Give back to female health care workers during Women’s History Month

Two students argue that, in honor of this year’s Women’s History Month theme, students should be donating their time and advocating for health care workers as a way to give back.


March is Women’s History Month, a celebration of women’s contributions to history, culture and society. This year’s theme for Women’s History Month is “Women Providing Healing, Promoting Hope” as a tribute to the ceaseless work that caregivers and health care workers have provided during the COVID-19 pandemic.

Roughly 80 percent of health care workers and 83 percent of workers providing social assistance, including child care and emergency services, are women, according to Time’s Up, a non-profit group that raises money to support victims of sexual harassment.

“Women experience things differently, particularly if they had traditional caregiver roles,” said Laura Sinko, a nursing professor. “Across the board, nurses and health care providers in general have been really hit hard by the pandemic.” 

During Women’s History Month this year, it’s important we all give back to women in health care and acknowledge their hard work throughout the COVID-19 pandemic. Supporting health care workers can include volunteering time in medical facilities, asking health care workers in our lives how we can support them and advocating for equitable policies regarding parental leave, sick days and child support. 

Students can begin celebrating Women’s History Month this year by learning about the accomplishments of female medical pioneers in Philadelphia and Pennsylvania, said Dr. Mary Kraemer, a clinical medicine professor.

For example, after being rejected by all Philadelphia medical schools and the Philadelphia Medical Society, Ann Preston went on to recruit an all-women board to establish the Woman’s Hospital of Pennsylvania in 1861 where women could receive clinical training.

Many of these female medical pioneers are left out of history, said Sraavya Pinjala, a sophomore biology major.

“There are so many unsung heroes, women who haven’t been given credit when they should have and aren’t a part of history,” Pinjala said. “Think about all the women who have made such incredible contributions to science and so many things, but never really got that recognition.”

Giving credit to women highlights struggles that are not discussed enough, such as gender roles in the STEM field, Pinjala said. 

“The care that we do, as women, is often seen as not as important,” said Anne Frankel, a social and behavioral sciences professor. 

Gender stereotypes teach women that men are more qualified than them to work in STEM fields, which has made women in STEM less likely to share ideas and more likely to discount positive feedback on their work and struggle developing confidence in themselves, according to the Harvard Business School Working Knowledge, an organization that publishes articles about faculty research.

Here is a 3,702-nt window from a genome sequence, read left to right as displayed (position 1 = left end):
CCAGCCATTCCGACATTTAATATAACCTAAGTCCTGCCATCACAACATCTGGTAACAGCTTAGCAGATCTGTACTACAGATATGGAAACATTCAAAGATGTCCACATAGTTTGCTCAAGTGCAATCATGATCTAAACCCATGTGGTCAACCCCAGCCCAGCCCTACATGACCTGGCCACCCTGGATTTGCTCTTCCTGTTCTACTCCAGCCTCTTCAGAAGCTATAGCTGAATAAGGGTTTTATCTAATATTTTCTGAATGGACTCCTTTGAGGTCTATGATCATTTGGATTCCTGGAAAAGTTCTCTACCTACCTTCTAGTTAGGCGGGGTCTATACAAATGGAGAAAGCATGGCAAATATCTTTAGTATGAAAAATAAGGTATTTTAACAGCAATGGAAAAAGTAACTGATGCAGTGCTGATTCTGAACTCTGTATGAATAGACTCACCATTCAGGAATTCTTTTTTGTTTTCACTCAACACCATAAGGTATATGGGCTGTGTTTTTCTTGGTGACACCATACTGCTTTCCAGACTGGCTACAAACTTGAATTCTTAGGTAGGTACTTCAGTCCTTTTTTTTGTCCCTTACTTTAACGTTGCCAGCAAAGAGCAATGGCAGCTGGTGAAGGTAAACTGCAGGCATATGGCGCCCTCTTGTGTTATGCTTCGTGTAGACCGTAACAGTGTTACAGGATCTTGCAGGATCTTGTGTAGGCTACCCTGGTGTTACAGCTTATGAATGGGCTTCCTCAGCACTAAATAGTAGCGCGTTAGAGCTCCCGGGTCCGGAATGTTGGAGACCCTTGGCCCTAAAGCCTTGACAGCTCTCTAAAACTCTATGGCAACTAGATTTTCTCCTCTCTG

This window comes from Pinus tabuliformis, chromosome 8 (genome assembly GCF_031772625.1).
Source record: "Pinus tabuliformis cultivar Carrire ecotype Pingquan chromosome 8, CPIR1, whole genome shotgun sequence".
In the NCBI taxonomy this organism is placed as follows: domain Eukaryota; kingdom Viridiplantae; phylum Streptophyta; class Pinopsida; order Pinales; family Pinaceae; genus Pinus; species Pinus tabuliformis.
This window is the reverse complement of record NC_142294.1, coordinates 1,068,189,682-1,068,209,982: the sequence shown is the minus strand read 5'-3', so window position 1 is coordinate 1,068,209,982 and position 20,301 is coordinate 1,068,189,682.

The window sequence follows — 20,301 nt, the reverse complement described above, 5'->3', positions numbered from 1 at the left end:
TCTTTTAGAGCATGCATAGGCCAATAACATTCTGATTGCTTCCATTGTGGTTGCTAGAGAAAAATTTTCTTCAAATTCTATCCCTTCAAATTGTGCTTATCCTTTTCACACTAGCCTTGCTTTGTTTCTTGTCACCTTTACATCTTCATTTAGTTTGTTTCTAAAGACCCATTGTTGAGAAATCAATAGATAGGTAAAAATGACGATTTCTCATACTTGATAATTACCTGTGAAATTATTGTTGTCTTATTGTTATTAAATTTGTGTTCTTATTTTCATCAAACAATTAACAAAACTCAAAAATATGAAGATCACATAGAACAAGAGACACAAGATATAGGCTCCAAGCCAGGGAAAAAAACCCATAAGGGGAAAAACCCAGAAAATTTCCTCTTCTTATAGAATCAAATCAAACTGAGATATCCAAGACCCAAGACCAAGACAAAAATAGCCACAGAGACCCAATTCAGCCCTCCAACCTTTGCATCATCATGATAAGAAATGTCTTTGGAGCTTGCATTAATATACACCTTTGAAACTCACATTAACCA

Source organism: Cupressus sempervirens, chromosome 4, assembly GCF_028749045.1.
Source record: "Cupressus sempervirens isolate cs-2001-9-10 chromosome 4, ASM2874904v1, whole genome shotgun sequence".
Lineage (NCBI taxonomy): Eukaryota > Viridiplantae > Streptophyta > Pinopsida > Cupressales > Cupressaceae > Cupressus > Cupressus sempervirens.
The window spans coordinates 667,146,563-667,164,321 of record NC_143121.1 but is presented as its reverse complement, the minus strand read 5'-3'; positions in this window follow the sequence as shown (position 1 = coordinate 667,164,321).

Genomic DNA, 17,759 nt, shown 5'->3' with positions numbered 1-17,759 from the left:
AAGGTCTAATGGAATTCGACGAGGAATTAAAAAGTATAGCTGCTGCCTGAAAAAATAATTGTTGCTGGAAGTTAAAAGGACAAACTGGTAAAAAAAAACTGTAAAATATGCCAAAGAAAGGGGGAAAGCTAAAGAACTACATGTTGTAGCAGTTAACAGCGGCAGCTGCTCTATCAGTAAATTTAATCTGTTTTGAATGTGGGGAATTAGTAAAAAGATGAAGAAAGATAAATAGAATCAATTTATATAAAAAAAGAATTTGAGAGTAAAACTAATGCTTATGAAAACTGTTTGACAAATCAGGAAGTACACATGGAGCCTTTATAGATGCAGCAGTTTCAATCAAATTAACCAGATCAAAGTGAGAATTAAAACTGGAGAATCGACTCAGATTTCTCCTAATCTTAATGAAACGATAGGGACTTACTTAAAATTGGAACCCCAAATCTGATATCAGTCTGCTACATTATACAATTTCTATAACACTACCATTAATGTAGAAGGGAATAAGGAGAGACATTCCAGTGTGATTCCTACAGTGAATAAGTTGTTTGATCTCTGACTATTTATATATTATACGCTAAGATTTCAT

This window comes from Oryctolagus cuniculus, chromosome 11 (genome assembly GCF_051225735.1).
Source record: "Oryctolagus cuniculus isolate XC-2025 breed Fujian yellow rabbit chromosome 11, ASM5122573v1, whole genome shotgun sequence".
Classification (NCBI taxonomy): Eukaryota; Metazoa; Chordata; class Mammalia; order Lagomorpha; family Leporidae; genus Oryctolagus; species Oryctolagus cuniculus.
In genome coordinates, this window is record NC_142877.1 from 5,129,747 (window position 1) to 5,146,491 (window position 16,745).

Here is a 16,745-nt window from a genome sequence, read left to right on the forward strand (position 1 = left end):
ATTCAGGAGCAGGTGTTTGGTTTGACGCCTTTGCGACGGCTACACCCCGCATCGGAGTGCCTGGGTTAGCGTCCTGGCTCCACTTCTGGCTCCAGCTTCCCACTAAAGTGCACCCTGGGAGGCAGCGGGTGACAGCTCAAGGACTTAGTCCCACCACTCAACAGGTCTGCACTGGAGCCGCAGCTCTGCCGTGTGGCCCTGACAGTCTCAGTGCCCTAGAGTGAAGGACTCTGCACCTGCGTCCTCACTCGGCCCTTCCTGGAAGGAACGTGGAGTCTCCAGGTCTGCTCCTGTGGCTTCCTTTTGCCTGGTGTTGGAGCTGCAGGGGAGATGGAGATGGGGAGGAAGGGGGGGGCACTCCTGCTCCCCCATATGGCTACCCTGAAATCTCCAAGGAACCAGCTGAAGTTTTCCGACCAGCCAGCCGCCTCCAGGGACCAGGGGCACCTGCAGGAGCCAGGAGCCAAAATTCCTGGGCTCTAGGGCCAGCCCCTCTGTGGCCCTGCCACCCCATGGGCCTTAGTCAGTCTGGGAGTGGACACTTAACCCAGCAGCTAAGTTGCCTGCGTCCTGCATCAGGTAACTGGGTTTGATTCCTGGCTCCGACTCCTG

Learning about women’s work in medicine and other STEM-related fields raises awareness of the additional burdens women experience in the workplace due to societal expectations like their roles in the home or workplace. 

For example, women working in health care fields often face obstacles like unequal pay, unsatisfactory working conditions, limited opportunities for career advancement, work-related stress and unfavorable policies promoting the patriarchy, according to the National Center for Biotechnology Information.

With Women’s History Month’s theme of hope and healing, it’s important to express emotional support for female caretakers and health care workers. These roles have high liability and dependency on women, so it’s imperative to offer them compassion during times of crisis. 

And although it’s good to express support through simpler methods like following COVID-19 protocols, the real step needed is advocacy for health care workers’ rights to parental and sick leave.

“When we think of giving back and maybe our first thought is saying thank you, or some of the things that we participated in during the pandemic, like writing notes, or putting up banners or doing gift boxes for our health care providers,” Frankel said. “We need to do more than that.”

Advocacy for more equitable workplace policies for women can include calling out discriminatory policies and enabling others to use their voices to speak up, volunteering with women’s rights organizations or continuing activism online.

While it’s important for students to donate their time by advocating for equitable policies in the health care industry or donating time for child support, they should also help lower pandemic burnout for women, especially nurses. 

Two of the easiest ways to give back during Women’s History Month are following COVID-19 protocols to reduce hospitalization rates and donating blood to help address the current blood shortage, Sinko said. 

On Jan. 11, the American Red Cross announced it was experiencing its worst blood shortage in more than a decade, forcing doctors to make difficult decisions about who receives blood transfusions and must wait.

There are many ways to give back to female health care workers during Women’s History Month. Everyone must give back to female health care workers to acknowledge their hard work throughout the COVID-19 pandemic.

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